ORM in Node.js

In my last post (a long time ago) in this series, I described how to solve one of the most basic problems in web development with Node, user authentication.  In this post I’m going to talk about another common web development problem, database access.  Specifically, using an ORM library to facilitate (and accelerate  database access.) Since I first understood the concept of ORM (Object Relational Mapping) and used it in a professional setting, I have been a huge fan.  My first exposure to ORM (where I truly understood what as going on) was with Linq to SQL while building a WCF service in C#.  It was super empowering when I realized that I could query the database writing C# code!  No more string contamination to build queries (which is a major risk to SQL injection attacks) and no more dependencies on other teams to build stored procedures.  As a developer, this was extremely liberating!  Naturally, when exploring a new framework I want to learn what libraries and tools are available to provide the ORM.  For Node, I have chosen sequelize.  I’m going to go over defining a model (a table) and querying the database.

The Model

In ORM, the model is the representation of your database table.  It defines what columns there are, the data they they are, relationships to other models (tables) and, in more advanced cases, things like indexes and constraints.  In my experience, there is no ORM library that give you the full functionality on SQL in defining your tables, so the question is, why bother with defining models?  The answer is portability.  Sequelize (like any good ORM tool) can map to different SQL dialects.  It supports MySQL, SQLite, and SQL Server.  If you are running automated tests, no problem, sequelize will use the in memory SQLite database.  You are deploying a Linux cloud or an on prem Microsoft environment, again, no problem because the library will generate SQL for the targeted environment.  An ORM can also generate the database for you and update the schema. This concept is called ‘Migrations’ and is a much more involved topic and I will probably devote an entire post to in the future.  Below is a very basic model that describes a database table called ‘WeatherObservation.’  I have defied a few columns to store some data from a Raspberry PI and a DHT 11 sensor.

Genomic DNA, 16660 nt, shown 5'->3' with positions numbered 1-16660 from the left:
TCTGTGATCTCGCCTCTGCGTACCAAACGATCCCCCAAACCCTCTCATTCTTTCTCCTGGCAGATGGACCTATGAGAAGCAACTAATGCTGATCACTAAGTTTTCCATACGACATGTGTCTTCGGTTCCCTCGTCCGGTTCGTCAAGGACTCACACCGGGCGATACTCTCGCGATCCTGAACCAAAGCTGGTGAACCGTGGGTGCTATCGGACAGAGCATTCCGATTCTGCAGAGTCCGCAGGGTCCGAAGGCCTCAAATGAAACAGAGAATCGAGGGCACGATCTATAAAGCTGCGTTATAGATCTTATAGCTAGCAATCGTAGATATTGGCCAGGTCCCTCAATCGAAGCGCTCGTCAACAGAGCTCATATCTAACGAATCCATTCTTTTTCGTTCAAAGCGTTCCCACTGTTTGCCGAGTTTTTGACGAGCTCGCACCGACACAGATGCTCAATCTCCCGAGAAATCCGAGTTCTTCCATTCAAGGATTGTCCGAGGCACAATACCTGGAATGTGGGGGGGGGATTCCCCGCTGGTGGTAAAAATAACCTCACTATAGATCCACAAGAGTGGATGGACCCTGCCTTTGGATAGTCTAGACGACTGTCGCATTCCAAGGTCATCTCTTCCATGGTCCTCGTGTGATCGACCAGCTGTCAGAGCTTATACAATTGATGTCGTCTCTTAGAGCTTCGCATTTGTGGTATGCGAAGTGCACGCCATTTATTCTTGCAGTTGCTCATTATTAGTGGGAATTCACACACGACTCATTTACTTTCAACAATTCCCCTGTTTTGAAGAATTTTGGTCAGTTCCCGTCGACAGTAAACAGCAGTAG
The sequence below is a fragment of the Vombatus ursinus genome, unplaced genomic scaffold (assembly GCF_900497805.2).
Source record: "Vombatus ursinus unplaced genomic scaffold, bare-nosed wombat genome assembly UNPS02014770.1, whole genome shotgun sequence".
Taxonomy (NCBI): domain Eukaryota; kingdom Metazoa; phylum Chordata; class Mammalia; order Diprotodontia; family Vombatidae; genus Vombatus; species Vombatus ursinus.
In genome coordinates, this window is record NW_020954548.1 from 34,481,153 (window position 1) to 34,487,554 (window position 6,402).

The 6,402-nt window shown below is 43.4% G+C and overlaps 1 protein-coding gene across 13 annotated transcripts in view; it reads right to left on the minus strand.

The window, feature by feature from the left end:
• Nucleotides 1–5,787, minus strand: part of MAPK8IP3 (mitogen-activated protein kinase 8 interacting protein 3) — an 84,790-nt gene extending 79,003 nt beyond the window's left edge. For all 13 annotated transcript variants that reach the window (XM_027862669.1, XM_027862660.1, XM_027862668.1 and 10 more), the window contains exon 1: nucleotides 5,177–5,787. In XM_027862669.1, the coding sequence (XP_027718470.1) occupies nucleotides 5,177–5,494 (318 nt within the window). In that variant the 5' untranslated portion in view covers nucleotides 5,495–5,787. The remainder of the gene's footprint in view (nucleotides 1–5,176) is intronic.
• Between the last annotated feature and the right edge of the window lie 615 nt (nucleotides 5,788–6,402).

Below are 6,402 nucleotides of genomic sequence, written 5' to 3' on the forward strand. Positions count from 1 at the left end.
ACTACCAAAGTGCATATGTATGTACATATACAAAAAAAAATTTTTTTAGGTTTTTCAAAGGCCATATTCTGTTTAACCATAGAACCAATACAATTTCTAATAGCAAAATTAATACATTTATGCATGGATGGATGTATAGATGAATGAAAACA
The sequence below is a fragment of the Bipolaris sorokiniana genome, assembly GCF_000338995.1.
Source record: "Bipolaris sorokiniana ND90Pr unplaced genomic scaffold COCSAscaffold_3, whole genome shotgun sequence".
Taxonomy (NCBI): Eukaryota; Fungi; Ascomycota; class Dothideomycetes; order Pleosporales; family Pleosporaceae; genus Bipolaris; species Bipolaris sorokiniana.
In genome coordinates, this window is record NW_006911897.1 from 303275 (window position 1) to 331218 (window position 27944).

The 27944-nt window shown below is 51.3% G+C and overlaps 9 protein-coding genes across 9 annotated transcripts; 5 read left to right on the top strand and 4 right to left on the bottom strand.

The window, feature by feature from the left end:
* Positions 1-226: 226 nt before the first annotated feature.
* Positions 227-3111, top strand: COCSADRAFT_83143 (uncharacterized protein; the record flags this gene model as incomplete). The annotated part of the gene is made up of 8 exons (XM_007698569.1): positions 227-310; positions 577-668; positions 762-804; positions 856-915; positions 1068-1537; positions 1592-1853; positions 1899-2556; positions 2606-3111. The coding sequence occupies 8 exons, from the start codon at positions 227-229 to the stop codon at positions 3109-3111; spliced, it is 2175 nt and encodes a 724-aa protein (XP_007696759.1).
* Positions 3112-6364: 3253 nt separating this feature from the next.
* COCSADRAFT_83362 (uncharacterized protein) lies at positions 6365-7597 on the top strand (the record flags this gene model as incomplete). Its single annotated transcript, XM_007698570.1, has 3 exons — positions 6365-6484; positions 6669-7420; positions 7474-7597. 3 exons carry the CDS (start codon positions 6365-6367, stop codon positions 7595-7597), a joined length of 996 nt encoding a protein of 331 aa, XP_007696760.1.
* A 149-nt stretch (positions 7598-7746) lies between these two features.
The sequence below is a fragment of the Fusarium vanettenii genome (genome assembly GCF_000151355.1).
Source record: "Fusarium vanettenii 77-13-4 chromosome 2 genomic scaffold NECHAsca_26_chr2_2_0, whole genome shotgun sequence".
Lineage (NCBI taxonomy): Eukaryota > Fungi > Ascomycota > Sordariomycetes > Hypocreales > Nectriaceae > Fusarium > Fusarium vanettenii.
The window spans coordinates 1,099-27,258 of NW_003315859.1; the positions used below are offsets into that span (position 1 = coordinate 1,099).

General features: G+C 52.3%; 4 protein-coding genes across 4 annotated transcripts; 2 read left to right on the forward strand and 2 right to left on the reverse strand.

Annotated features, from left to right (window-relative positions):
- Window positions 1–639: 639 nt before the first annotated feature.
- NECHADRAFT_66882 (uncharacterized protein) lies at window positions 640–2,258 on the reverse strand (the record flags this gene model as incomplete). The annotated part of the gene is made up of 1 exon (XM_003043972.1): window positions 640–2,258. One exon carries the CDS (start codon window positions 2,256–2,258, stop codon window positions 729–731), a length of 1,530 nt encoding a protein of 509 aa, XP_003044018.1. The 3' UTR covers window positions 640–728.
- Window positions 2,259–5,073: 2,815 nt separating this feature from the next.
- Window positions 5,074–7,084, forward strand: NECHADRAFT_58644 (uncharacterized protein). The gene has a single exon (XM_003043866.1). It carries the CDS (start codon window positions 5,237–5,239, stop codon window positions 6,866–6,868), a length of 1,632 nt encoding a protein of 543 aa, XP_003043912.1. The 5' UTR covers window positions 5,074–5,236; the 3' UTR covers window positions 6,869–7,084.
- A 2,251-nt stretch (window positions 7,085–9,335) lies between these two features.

Once you have the model defined, inserting, updating and querying data out of your database now becomes native code.  It is the same as all the other code you are writing for you application.  Below are two examples, first is a simple GET operation that returns all records in a database table.  Notice that you don’t have to write any SQL to parse out any fields from the database query, the ORM library does all that for you and you get back you data in a format that is easy for you to manipulate and work with.  You are also using the “all” method from sequelize so you are simply writing JavaScript.  The second example is a POST operation that generates an “INSERT” statement using the “create” method from sequelize.

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